Cairns woman jailed for claiming $40,000 from disaster relief funds
ONE of the harshest penalties for disaster fund fraud in Australian history has been handed down in Cairns after a woman pleaded guilty to rorting almost $40,000 from relief initiatives intended for flood and bushfire victims.
Amber Sarah Mallie will serve seven months of her two-and-a-half year sentence behind bars after she was convicted yesterday on 24 charges.
The charges related to the Federal disaster fund and the Queensland Premier’s Relief Appeal.
It comes after former Cairns man Ruel Neil Patrick Fogarty was handed the same jail term in January last year for scamming $20,000 from the federal fund, which was then the toughest sentence for such a crime in Australian history.
Mallie, who obtained $17,000 from the federal fund through Centrelink and $21,000 from the premier’s appeal to feed her drug and alcohol addictions, sobbed as she was led to the Cairns watch-house after sentencing.
The 27-year-old mother-of-two pleaded guilty to the charges, which included obtaining a financial advantage through dishonesty and fraud, on the eve of what was supposed to be a five-day trial in the Cairns District Court.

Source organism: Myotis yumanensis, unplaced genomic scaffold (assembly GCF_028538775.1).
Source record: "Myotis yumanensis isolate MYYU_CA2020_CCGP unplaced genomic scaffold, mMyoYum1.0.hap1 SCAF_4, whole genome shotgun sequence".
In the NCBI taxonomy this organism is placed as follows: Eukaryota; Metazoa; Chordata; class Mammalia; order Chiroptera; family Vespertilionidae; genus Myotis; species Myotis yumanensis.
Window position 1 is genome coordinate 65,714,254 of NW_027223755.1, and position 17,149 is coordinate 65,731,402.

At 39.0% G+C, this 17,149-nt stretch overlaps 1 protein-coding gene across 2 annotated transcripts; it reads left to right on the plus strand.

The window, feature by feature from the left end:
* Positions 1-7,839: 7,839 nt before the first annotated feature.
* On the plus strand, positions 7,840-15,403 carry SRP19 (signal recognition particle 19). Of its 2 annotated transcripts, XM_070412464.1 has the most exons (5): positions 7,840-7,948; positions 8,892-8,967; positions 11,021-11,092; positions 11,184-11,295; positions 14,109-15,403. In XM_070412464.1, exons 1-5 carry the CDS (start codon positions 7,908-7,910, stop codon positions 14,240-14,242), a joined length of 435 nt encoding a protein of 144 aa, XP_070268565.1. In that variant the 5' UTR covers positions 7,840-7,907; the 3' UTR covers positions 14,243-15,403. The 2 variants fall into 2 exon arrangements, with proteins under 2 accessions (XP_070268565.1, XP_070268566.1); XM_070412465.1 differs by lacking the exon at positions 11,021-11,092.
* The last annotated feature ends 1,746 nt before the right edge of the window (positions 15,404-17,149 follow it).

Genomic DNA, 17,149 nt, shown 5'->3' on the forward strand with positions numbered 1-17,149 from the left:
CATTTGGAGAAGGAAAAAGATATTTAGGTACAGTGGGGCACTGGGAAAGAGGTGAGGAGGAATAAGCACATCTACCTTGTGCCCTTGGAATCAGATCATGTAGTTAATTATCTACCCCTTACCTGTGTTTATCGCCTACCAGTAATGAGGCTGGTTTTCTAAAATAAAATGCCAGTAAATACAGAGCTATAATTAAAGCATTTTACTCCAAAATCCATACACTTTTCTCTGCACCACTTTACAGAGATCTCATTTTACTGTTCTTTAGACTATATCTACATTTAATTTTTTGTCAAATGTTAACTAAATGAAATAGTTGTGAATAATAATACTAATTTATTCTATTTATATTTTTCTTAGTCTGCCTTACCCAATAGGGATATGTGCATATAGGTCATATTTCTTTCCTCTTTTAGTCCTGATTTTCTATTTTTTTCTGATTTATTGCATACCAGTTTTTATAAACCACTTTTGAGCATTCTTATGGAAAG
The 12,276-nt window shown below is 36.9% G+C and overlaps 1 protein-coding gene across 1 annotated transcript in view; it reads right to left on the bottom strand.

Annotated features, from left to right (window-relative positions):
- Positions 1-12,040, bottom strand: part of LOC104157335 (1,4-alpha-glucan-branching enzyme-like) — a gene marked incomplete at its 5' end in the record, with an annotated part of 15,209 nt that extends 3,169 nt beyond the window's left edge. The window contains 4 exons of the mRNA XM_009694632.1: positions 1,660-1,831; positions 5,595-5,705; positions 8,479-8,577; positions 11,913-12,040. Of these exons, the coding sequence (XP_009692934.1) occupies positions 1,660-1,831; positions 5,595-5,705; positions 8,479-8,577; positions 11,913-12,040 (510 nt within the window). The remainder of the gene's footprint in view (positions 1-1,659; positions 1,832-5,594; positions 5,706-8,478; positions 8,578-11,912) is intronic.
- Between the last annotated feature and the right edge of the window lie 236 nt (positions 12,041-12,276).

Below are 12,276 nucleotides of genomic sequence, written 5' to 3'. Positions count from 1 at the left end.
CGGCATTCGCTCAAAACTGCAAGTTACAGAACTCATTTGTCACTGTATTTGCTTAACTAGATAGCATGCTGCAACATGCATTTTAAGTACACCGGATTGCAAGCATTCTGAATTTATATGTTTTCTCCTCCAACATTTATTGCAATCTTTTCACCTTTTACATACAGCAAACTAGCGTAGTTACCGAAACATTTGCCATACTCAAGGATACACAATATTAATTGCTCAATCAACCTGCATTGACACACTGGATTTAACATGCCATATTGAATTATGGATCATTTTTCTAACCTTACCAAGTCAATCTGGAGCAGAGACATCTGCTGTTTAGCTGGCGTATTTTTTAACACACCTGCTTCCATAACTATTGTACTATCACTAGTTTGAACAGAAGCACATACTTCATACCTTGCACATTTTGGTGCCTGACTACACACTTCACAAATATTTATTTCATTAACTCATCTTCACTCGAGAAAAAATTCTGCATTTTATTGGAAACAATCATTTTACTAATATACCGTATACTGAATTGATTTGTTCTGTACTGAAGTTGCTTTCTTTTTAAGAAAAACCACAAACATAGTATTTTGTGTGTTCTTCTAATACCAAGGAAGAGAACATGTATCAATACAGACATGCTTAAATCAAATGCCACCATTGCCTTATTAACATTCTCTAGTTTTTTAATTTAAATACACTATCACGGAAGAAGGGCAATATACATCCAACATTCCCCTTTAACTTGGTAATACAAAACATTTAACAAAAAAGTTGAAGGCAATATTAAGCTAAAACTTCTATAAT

Judge Bill Everson said she had previously "not shown any remorse" for using the names of almost 20 friends and family members without their consent to obtain the payments in the wake of tropical cyclone Ellie in January 2009. Both funds required no identification checks and were designed for the quick and easy distribution of money to those who needed it the most.
The federal initiative was set up through Centrelink to benefit victims of the Queensland floods and Victorian bushfires, while the premier’s fund was set up to take donations from the public specifically for flood-affected people.
"The offence was particularly heinous because you abused the trust of the state and people who had donated to a charity for the relief of victims in a national disaster," Judge
But he noted Mallie had redeemed herself since the offences, which her barrister said happened during a "very dark period in her life", by obtaining a job and receiving treatment for her addictions and bi-polar disorder.
Unlike Fogarty, Mallie will not be forced to pay the money back upon her release, with Judge Everson ruling she did not have the financial capacity to do so.
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Jail: A Cairns woman will serve seven months of a two-and-a-half year sentence for fraudulently claiming about $40,000 in disaster relief payments.